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Introduction To NeuroMaker BCI Connect Data Files

Introduction To Our Data

So you want to learn about As we have learned through our other NeuroMaker BCI posts, there is an incredible amount of interesting data that we can gather from our Focus 1 headsets. We can observe our attentive state, meditative state and brainwaves ranging from alpha to gamma all in real time. In order to collect data for the many, many experiments that we wish to conduct, we must store this information in a place where we can analyze and interpret the results.

On the bottom right-hand side of your NeuroMaker BCI Connect application, you will notice a “start collection” and “stop collection” buttons. This is how we can collect data for our experiments! As soon as you press “start collection“, a timer will begin counting the number of seconds of data being collected. Once you have completed recording the data pieces you require, press “stop collection“. Once you have pressed this button, your counter will disappear and a .csv file will appear in the root folder of your program folder which will display the data you recorded!

We will be using these data files often within our NeuroMaker BCI curriculum. Sometimes these will be used to collect data about how we respond to different mental states we wish to measure. Other times, this will be used to create data we can use to program different python applications. Either way, understanding and using this data will be crucial to our journey to becoming BCI practicioners.

What is Inside Our Files

Once you have found the data file in your root folder, you will notice many columns of data containing the information you recorded. From left to right, each column will list each of the different readings from the NeuroMaker BCI Connect Dashboard. The first thing you will notice is that each column of data has a different amount of data points. For example, over the course of 60 seconds of recording, we should find about 60 cells with Meditation data, 60 cells with Attention data and hundreds of values for Raw EEG.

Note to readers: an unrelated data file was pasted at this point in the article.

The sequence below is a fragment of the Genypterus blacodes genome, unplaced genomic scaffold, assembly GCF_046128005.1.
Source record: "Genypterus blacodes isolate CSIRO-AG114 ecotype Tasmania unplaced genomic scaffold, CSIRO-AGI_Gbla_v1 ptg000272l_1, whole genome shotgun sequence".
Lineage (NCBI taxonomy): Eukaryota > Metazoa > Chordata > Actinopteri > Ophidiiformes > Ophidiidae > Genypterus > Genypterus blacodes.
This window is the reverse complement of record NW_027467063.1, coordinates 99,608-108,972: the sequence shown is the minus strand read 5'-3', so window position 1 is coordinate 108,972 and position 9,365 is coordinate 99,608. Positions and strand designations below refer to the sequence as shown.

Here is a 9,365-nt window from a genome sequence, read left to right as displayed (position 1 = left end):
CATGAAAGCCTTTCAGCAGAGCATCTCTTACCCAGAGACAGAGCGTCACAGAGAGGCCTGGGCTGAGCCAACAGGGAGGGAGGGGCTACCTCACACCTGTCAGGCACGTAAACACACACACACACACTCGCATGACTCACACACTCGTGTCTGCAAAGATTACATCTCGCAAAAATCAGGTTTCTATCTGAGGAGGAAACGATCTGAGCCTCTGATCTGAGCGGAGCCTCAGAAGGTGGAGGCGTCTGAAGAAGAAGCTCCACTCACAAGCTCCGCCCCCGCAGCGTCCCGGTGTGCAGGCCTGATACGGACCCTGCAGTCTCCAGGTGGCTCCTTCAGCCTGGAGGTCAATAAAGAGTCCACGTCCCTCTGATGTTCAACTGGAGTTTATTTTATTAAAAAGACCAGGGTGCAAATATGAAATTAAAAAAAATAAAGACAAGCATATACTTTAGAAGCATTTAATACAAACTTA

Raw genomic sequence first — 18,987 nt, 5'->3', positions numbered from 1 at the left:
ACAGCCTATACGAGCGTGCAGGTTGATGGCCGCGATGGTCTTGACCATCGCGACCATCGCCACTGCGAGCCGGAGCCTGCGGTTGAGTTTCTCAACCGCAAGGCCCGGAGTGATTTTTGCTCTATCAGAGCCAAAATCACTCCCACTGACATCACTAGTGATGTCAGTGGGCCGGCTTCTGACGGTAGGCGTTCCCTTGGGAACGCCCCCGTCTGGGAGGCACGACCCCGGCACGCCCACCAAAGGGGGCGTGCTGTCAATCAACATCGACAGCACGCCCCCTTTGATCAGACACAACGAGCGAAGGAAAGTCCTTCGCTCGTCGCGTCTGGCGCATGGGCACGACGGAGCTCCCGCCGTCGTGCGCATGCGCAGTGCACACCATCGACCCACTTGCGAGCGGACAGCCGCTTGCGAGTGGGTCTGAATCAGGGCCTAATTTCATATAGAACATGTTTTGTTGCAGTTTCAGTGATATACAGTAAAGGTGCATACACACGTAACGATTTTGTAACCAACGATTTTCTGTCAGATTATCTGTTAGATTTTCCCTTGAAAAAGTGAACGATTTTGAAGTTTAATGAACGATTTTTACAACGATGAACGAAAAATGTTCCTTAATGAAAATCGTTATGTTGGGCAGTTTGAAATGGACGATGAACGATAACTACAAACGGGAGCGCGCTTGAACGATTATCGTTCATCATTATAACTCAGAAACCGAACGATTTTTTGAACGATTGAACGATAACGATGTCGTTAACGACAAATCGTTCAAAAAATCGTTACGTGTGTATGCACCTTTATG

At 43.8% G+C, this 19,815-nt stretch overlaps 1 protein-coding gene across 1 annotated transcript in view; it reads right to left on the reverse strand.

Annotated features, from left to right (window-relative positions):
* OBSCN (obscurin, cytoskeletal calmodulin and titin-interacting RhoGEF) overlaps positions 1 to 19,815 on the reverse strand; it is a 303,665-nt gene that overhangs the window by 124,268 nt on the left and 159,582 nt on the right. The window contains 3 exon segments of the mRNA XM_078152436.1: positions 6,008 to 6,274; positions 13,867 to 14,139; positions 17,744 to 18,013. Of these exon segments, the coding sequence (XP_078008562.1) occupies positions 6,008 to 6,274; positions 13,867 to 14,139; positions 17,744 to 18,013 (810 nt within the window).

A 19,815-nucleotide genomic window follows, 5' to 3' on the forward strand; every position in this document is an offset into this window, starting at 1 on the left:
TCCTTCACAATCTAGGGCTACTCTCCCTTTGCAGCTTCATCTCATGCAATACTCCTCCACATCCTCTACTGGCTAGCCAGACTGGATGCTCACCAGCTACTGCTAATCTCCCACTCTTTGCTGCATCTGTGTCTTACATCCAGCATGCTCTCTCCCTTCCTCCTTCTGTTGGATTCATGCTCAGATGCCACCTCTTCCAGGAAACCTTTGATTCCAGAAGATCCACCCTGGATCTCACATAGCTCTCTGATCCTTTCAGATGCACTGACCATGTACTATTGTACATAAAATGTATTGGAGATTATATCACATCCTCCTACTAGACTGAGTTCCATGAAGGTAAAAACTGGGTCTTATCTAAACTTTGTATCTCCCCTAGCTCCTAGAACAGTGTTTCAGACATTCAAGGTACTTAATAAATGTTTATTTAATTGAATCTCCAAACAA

This is because the sampling rate is different for each different value of our readings. This is typically measured in samples per second known as Hertz. Our attention and meditation algorithms measure data in 1 Hertz, meaning we will have one number in a cell for each second we record data. Our Raw EEG sampling rate on the other hand measures data at 160 Hertz, meaning we will have one hundred and sixty numbers in cells for each second of recording taken. Finally, the readings for different brainwaves, like Alpha or Gamma waves, are collected at about 2 Hertz, meaning we will have two numbers in cells for each second of data recorded.

All of this information will be recorded in one file per recording. This is why each some columns are longer and the others shorter!

Data File Considerations

The programming within our Focus 1 headbands are coded to provide this data at the sampling rates we discussed above. However, while making one of these recordings you will most likely not see this same amount of data recorded. For example, although our Raw EEG should collect about 160 samples per second, perhaps we will only see 100 samples in one second of your recorded data. This is completely normal for a device like this and could be due to the following reasons:

  • The electrode on your headband has slipped slightly during your recording session and was unable to detect a signal
  • Your Wifi signal quality between the headband and the computer was slightly interrupted
  • Your device has been paired between many different computer multiple times and needs to calibrate
  • Your Focus 1 headset is low on battery

This situation is called packet loss and is very normal to experience. As an aspiring BCI scientist using this kind of technology, we must be aware of these slight changes.

Example of a Good Data File

The images below show segments of a “good” data file. In this case, we will define “good” as having a minimum package loss as possible to show meaningful results from our experiments. Let’s take a full look at the file linked here and then we will break down some important points to keep in mind.